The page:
Sunday, May 30, 2004

Salam Pax and the Parental-Unit

This blog comes from Salam Pax's archives and offers us a glimpse of the contentious dialogues that are possible among Iraqis of different generations. Let's dig right in:

:: Saturday, February 08, 2003 ::

8th February 1963
president Abdul-Kareem Qasim is ousted in a coup led by the Arab Socialist Resurrection Party (the first Ba'athist "revolution", later to be called the "fair maiden" of all revolutions), Abdul-Salam Arif becomes president and kicks out the Ba'athists 10 months after they have put him in the president's seat. Saddam is among the group who attacked adul-karim's car in al-rasheed street.

17th July 1968
the second Ba'athist led coup, Arif is ousted, General Ahmad Hassan Al-bakir becomes president, Saddam Hussein is vice president. 16th July 1979
Al-Bakir "resigns", Saddam Hussein becomes president of the Republic of Iraq.

We get a public holiday to contemplate how could there have ever been people who were fooled by Ba'athist ideology.
One Arab nation with an eternal message.
Unity (wahda)
Freedom (huria)
Socialism (ishtirakia)

Sometimes when talking to someone who was there during all this, the generation which had a chance to go out in the streets and affect change, it just slips out:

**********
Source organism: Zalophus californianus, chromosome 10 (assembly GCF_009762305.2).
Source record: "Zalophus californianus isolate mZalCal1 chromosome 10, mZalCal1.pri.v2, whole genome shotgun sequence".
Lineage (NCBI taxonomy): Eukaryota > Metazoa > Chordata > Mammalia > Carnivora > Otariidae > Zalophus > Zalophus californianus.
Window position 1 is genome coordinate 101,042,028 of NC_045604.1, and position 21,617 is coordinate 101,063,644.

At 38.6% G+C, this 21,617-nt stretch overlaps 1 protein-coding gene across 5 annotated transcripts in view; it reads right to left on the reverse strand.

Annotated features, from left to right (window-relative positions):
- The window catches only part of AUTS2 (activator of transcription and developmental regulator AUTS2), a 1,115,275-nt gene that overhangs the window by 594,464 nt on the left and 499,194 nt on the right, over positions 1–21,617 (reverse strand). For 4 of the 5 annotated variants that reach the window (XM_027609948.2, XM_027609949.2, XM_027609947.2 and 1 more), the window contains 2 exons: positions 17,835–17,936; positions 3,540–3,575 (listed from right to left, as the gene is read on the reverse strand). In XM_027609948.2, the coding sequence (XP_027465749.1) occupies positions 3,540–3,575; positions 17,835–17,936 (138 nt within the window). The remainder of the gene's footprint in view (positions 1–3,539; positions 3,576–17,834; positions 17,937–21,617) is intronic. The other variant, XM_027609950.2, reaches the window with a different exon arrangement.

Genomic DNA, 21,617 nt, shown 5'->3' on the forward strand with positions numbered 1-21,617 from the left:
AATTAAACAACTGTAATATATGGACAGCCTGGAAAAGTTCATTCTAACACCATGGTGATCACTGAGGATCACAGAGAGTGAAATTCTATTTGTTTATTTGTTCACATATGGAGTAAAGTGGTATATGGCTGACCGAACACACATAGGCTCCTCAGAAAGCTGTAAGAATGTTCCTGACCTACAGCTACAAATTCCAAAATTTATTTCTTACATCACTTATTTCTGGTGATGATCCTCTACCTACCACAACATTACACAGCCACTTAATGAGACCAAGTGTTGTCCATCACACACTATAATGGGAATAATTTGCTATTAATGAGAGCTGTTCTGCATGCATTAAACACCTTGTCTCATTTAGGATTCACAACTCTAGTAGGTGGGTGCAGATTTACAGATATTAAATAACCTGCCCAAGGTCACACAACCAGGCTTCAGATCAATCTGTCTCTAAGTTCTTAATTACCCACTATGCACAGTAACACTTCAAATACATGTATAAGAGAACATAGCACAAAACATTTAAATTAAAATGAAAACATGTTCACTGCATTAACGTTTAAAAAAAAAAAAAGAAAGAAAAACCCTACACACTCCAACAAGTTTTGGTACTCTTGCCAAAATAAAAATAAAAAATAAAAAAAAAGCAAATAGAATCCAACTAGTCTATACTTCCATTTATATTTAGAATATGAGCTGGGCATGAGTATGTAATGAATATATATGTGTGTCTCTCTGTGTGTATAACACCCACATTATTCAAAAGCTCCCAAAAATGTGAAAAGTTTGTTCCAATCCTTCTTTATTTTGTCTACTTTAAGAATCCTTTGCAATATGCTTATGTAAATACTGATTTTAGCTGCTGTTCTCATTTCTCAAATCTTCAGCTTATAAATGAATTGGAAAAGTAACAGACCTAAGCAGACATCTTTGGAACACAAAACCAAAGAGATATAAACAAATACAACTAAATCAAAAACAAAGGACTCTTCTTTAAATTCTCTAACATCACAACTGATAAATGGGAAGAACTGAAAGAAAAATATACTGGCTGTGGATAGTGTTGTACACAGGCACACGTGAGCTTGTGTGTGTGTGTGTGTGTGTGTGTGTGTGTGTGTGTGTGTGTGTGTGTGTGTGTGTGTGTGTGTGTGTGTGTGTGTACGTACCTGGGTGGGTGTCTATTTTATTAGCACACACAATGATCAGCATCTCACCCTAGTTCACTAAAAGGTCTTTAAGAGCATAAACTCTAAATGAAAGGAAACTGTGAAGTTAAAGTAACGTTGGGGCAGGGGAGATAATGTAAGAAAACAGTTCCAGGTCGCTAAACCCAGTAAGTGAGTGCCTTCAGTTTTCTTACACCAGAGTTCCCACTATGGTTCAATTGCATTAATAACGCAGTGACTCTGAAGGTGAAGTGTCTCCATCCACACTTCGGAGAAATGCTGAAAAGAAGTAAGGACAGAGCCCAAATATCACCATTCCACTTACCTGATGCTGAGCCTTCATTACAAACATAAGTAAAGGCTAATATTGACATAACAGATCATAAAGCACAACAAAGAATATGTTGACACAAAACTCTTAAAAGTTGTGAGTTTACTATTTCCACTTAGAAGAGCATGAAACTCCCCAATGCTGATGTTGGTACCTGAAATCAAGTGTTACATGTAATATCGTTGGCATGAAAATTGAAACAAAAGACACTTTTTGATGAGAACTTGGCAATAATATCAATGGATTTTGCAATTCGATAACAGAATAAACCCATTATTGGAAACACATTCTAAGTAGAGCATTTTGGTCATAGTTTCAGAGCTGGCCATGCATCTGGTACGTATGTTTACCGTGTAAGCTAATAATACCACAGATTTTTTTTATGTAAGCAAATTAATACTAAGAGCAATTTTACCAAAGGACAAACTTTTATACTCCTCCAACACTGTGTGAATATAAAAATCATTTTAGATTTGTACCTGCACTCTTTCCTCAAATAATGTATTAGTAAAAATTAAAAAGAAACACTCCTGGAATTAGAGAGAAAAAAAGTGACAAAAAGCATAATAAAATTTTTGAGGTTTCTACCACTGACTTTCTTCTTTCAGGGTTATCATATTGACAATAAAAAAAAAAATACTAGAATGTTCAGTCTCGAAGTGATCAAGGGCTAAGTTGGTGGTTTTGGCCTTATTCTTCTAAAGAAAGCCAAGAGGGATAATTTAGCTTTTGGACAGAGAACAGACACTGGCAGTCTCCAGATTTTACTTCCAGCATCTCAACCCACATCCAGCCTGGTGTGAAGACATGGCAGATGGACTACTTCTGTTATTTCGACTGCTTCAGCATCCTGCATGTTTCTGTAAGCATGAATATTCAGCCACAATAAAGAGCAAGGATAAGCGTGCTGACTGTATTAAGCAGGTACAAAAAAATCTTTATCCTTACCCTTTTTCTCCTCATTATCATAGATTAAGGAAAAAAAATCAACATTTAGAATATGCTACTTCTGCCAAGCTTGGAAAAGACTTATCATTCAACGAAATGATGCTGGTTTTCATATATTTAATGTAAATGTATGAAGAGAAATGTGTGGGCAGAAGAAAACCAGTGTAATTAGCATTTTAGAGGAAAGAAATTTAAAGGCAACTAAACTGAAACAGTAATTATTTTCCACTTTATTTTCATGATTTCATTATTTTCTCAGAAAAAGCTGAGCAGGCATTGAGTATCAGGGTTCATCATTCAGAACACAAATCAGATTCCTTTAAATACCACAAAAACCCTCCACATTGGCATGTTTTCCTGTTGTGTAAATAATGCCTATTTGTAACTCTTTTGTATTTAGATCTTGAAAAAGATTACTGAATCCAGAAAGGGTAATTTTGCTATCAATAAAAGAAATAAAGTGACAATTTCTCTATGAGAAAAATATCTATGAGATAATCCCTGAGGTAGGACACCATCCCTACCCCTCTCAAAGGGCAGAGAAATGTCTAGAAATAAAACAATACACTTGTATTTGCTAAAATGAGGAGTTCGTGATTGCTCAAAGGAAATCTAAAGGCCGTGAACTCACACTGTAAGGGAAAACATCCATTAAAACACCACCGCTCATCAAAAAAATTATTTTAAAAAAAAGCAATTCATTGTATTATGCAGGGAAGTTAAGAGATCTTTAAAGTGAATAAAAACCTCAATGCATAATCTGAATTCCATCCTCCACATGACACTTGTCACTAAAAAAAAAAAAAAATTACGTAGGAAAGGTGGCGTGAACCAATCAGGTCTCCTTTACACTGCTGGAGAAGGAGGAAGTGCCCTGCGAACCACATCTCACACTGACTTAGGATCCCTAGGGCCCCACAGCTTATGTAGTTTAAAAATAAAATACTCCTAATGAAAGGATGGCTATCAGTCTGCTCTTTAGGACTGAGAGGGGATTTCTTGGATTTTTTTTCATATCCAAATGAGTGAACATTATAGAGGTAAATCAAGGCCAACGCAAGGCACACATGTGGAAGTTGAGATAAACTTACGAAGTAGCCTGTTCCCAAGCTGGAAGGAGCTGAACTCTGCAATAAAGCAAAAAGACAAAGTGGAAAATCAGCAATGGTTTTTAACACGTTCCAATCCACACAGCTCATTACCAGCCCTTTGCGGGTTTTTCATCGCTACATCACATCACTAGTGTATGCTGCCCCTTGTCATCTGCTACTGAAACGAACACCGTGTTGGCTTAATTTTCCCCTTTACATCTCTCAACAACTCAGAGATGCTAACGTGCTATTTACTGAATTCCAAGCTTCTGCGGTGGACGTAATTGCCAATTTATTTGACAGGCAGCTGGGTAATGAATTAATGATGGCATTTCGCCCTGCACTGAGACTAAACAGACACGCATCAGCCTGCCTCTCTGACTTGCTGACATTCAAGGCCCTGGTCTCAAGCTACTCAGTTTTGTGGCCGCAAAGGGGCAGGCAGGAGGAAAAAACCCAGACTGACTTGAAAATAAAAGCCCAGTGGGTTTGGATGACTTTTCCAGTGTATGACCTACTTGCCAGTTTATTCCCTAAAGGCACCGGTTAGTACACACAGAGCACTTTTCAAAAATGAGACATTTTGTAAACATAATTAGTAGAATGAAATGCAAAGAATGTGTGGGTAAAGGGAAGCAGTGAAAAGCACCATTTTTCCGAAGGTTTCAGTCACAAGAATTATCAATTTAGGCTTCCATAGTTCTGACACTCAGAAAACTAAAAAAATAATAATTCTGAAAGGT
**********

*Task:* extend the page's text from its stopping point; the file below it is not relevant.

- Salam Pax: "you were tricked and used, you realize this."

- Parental-Unit: "yes, now what? do you want an official apology?"

- Salam Pax: "no just wanted to make sure you acknowledge it"

only my commie uncle starts shouting abuse at me :-)

Here's Zeyad from Healing Iraq, in conflict with his uncle:

The next day ... a long convoy of American vehicles stormed through our street. I stood in front of the house watching, M1 Bradleys, Humvees, Abrams tanks, APC's. I was impressed. Most of the Americans were so so young. They waved at us, and I waved back. Everyone in the street looked happy.

After they left, I was surprised to find my uncle standing at the door, his face violet red with rage, he was plucking his hair from his head and shouting, I didn't at first realize what he was saying, his mouth was frothy and he was shaking his fists at me, he was so ashamed and enraged about the fact that I was waving to the 'invading' Americans. ... I haven't talked to him to this day, although he lives next door.


We don't hear much about these conflicts, but they too are part of Iraq's ongoing story.



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